Meanwhile, in the United States, Donald Trump is selling NFTs to fuel his next presidential run against an octogenarian whose grip on government has loosened following his party’s (narrow) loss of the House of Representatives, all but ensuring two years of political gridlock when the world sure could use some good ‘ole American leadership on all of the issues listed above.
And then there’s Elon Musk and his (many) daily wanks over at Twitter, where the world is getting to witness the extreme arbitrariness of the control of public information in the early 21st century. It turns out giving mega-rich spectrum-dwelling obsessives their own information ecosystem is a bad thing.
As I was saying, that’s a lot of suck. An ocean of suck. That’s why I want to single out Spotify as the true cause of all of it.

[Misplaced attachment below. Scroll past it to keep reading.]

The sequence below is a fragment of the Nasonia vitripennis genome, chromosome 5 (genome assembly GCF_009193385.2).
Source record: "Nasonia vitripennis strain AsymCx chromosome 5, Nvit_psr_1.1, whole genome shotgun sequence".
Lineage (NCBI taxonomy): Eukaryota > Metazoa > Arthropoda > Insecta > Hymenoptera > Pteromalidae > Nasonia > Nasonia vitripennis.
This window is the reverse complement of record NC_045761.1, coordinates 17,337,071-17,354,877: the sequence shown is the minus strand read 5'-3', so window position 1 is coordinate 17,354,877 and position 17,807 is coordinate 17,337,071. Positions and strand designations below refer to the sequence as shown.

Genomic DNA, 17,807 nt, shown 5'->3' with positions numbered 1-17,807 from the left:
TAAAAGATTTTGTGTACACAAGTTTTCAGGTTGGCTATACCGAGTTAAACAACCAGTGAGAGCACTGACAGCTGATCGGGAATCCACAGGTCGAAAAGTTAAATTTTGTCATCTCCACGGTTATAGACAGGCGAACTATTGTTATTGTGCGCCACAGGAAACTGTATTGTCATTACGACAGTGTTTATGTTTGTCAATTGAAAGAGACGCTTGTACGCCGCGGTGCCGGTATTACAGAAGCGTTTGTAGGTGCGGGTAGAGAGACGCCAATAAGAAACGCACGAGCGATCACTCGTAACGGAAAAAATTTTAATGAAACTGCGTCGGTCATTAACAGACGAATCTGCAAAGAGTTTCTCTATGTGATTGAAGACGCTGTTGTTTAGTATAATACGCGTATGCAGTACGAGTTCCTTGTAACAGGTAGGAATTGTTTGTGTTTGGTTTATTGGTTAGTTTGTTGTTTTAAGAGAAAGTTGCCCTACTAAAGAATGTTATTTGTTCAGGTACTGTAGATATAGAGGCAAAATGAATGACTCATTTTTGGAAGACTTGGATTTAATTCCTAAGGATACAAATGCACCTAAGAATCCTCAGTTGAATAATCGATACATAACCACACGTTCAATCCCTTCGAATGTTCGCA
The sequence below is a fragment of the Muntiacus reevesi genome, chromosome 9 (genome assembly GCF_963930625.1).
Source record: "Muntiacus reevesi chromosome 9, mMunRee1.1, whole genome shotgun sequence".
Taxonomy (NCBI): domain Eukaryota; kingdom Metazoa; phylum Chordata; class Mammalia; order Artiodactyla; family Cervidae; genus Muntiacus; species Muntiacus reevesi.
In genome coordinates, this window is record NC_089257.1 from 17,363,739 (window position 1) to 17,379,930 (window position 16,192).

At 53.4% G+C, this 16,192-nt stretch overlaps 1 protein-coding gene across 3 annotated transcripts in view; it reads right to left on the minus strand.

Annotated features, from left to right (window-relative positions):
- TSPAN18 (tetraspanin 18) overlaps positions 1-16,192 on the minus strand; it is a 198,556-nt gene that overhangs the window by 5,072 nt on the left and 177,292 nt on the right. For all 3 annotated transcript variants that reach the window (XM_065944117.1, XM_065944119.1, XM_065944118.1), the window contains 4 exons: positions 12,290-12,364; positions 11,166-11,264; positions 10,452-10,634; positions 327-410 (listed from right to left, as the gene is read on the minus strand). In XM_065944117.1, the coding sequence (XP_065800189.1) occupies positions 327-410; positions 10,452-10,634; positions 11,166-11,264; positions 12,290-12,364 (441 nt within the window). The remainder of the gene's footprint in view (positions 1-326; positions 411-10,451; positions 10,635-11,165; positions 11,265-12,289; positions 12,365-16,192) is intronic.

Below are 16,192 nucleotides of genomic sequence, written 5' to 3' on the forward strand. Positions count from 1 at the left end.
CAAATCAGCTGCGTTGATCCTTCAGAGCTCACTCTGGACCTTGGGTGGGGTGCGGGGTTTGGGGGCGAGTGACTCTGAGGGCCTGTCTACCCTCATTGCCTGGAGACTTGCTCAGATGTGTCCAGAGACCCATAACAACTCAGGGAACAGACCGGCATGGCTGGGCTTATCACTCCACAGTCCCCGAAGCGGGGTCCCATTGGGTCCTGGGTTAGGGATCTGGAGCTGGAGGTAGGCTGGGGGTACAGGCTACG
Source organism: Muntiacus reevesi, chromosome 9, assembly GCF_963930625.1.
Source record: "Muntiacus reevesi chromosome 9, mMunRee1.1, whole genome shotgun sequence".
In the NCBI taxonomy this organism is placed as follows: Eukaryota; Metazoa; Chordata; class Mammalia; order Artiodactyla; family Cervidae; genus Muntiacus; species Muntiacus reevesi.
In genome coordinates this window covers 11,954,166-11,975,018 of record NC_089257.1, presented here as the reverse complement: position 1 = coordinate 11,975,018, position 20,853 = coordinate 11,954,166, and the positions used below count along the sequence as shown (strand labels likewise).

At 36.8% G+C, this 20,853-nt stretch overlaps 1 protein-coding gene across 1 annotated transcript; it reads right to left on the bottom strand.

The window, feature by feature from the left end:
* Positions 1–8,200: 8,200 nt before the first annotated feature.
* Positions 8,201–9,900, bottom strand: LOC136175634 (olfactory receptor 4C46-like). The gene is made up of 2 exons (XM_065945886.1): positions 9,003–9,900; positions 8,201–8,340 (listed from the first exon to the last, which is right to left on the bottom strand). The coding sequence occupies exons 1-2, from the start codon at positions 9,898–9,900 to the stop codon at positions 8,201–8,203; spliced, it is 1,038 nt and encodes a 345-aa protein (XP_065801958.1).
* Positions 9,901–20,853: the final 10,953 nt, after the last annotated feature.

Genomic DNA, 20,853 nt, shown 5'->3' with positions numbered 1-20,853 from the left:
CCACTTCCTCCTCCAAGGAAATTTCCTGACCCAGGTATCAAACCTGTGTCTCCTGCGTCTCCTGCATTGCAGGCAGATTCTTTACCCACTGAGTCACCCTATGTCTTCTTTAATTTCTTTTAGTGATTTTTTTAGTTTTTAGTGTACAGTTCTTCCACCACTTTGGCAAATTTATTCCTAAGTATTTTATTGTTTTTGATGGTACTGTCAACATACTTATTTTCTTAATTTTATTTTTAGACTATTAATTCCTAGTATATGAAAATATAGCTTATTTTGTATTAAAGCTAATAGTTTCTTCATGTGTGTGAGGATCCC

Okay, fine. I don’t. Not really, anyway. Spotify is only to blame for the ocean of suck in your ears. Yes friends, it turns out putting absolutely everything anyone wants to record, no matter their ability, on a platform fuelled by recommendation algorithms isn’t a recipe for either good music or good taste. Instead, all you get is a pabulum of bang-average, with choruses now front-ending the songs because none of us are patient for anything to reveal itself to us over time. Everything is written to the algo’s rhythm.
Ah, the algorithm. The true villain of these sucky times. The villains we know so little about. The villains who control so much of what we see, hear and do. The villains nobody elected, who reside under private control, who can whip us into a frenzy more quickly than anyone we actually know. The villains who both radicalize and homogenize in equal measure. The viruses of our 21st-century society.
Don’t believe me?